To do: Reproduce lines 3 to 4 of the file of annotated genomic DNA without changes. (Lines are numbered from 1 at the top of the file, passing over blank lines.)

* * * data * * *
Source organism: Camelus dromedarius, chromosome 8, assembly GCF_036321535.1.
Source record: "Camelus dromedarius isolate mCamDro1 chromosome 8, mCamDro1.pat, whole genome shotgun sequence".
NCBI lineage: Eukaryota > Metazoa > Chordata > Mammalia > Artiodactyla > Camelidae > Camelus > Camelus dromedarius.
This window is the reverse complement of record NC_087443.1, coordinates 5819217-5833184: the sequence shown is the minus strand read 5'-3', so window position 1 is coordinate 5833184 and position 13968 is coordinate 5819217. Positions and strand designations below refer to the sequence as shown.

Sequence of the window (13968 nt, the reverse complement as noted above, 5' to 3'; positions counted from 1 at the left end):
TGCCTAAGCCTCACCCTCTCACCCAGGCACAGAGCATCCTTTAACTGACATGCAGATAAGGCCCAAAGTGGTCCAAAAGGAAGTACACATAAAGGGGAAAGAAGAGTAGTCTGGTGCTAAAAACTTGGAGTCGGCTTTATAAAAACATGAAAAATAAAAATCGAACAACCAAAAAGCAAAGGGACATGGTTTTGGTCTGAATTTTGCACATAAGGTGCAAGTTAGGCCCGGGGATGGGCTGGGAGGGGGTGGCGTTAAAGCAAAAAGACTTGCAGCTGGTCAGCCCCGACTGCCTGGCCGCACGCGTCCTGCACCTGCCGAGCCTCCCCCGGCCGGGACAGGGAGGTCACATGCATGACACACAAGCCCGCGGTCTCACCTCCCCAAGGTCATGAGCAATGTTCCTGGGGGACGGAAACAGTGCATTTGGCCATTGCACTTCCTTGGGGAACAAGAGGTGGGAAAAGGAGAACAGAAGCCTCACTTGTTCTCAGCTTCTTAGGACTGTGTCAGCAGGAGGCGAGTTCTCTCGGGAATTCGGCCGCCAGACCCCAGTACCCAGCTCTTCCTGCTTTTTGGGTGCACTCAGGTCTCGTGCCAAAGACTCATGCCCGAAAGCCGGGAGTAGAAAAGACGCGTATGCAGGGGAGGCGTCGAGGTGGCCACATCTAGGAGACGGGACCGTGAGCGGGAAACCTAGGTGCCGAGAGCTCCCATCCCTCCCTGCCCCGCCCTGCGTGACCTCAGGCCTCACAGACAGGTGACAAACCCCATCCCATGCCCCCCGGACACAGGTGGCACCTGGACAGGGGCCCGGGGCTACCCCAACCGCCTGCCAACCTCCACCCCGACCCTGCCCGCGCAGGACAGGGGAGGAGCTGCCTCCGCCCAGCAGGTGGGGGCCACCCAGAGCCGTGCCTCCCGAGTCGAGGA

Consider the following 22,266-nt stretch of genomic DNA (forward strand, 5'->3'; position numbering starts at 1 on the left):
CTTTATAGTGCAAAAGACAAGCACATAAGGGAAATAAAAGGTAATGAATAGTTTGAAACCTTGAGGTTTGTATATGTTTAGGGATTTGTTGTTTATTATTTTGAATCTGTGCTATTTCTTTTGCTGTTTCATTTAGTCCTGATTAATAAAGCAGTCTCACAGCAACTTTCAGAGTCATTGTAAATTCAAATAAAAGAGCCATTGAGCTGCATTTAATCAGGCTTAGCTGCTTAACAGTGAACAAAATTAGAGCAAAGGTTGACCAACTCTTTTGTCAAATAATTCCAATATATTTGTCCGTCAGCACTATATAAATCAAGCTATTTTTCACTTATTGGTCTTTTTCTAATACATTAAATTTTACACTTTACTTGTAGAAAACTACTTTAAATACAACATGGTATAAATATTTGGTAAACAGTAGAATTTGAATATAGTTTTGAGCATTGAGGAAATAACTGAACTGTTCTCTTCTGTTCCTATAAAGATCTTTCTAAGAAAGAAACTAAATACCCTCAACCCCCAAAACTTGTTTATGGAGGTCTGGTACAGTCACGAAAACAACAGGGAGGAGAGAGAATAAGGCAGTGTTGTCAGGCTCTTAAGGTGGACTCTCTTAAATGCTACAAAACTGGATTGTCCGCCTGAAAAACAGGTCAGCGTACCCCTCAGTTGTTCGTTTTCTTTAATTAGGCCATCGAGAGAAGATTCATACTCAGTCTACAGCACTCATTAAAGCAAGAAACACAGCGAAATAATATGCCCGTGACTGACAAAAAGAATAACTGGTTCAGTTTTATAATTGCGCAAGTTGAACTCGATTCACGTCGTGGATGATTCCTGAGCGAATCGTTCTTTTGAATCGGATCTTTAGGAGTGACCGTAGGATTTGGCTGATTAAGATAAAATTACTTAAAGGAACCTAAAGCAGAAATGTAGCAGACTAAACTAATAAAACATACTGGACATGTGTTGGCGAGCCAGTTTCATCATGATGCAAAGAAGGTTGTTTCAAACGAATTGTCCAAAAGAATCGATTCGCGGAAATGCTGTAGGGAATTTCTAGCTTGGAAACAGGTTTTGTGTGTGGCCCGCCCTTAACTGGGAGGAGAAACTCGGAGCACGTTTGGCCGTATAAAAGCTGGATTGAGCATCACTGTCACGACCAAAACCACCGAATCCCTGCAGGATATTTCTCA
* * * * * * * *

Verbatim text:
NCBI lineage: Eukaryota > Metazoa > Chordata > Mammalia > Artiodactyla > Camelidae > Camelus > Camelus dromedarius.
This window is the reverse complement of record NC_087443.1, coordinates 5819217-5833184: the sequence shown is the minus strand read 5'-3', so window position 1 is coordinate 5833184 and position 13968 is coordinate 5819217. Positions and strand designations below refer to the sequence as shown.